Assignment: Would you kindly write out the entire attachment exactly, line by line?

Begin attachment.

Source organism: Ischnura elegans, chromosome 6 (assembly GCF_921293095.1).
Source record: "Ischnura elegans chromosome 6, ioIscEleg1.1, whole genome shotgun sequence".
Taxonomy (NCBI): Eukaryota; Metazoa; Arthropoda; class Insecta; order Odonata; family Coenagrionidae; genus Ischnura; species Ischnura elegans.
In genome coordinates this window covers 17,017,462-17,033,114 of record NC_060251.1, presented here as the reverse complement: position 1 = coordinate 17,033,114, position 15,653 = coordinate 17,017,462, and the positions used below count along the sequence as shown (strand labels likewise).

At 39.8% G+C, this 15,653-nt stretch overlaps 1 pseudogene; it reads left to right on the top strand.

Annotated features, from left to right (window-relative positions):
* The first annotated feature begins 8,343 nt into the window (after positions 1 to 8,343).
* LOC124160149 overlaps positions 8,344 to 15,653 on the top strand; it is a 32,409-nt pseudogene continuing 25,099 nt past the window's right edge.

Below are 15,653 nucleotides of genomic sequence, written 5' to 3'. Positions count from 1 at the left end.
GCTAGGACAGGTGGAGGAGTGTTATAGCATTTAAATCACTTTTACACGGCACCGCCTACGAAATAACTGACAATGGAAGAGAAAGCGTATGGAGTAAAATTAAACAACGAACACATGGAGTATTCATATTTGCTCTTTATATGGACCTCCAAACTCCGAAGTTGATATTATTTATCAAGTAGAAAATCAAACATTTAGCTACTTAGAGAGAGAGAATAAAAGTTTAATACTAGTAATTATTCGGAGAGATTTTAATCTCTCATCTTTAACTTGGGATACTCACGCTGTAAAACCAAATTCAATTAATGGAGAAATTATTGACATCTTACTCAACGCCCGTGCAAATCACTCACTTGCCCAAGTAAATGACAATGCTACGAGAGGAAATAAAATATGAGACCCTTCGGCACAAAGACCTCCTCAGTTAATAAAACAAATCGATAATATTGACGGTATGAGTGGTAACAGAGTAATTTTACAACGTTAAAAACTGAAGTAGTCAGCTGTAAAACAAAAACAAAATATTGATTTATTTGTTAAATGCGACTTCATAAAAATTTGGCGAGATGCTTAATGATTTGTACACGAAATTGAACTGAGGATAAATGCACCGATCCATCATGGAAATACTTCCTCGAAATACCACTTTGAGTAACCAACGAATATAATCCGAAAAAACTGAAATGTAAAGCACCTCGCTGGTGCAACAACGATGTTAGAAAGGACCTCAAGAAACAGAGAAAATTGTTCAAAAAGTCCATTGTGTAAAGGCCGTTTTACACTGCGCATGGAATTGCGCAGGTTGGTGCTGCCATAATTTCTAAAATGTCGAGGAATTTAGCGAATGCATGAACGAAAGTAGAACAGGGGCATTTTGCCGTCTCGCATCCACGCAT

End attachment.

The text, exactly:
Source organism: Ischnura elegans, chromosome 6 (assembly GCF_921293095.1).
Source record: "Ischnura elegans chromosome 6, ioIscEleg1.1, whole genome shotgun sequence".
Taxonomy (NCBI): Eukaryota; Metazoa; Arthropoda; class Insecta; order Odonata; family Coenagrionidae; genus Ischnura; species Ischnura elegans.
In genome coordinates this window covers 17,017,462-17,033,114 of record NC_060251.1, presented here as the reverse complement: position 1 = coordinate 17,033,114, position 15,653 = coordinate 17,017,462, and the positions used below count along the sequence as shown (strand labels likewise).

At 39.8% G+C, this 15,653-nt stretch overlaps 1 pseudogene; it reads left to right on the top strand.

Annotated features, from left to right (window-relative positions):
* The first annotated feature begins 8,343 nt into the window (after positions 1 to 8,343).
* LOC124160149 overlaps positions 8,344 to 15,653 on the top strand; it is a 32,409-nt pseudogene continuing 25,099 nt past the window's right edge.

Below are 15,653 nucleotides of genomic sequence, written 5' to 3'. Positions count from 1 at the left end.
GCTAGGACAGGTGGAGGAGTGTTATAGCATTTAAATCACTTTTACACGGCACCGCCTACGAAATAACTGACAATGGAAGAGAAAGCGTATGGAGTAAAATTAAACAACGAACACATGGAGTATTCATATTTGCTCTTTATATGGACCTCCAAACTCCGAAGTTGATATTATTTATCAAGTAGAAAATCAAACATTTAGCTACTTAGAGAGAGAGAATAAAAGTTTAATACTAGTAATTATTCGGAGAGATTTTAATCTCTCATCTTTAACTTGGGATACTCACGCTGTAAAACCAAATTCAATTAATGGAGAAATTATTGACATCTTACTCAACGCCCGTGCAAATCACTCACTTGCCCAAGTAAATGACAATGCTACGAGAGGAAATAAAATATGAGACCCTTCGGCACAAAGACCTCCTCAGTTAATAAAACAAATCGATAATATTGACGGTATGAGTGGTAACAGAGTAATTTTACAACGTTAAAAACTGAAGTAGTCAGCTGTAAAACAAAAACAAAATATTGATTTATTTGTTAAATGCGACTTCATAAAAATTTGGCGAGATGCTTAATGATTTGTACACGAAATTGAACTGAGGATAAATGCACCGATCCATCATGGAAATACTTCCTCGAAATACCACTTTGAGTAACCAACGAATATAATCCGAAAAAACTGAAATGTAAAGCACCTCGCTGGTGCAACAACGATGTTAGAAAGGACCTCAAGAAACAGAGAAAATTGTTCAAAAAGTCCATTGTGTAAAGGCCGTTTTACACTGCGCATGGAATTGCGCAGGTTGGTGCTGCCATAATTTCTAAAATGTCGAGGAATTTAGCGAATGCATGAACGAAAGTAGAACAGGGGCATTTTGCCGTCTCGCATCCACGCAT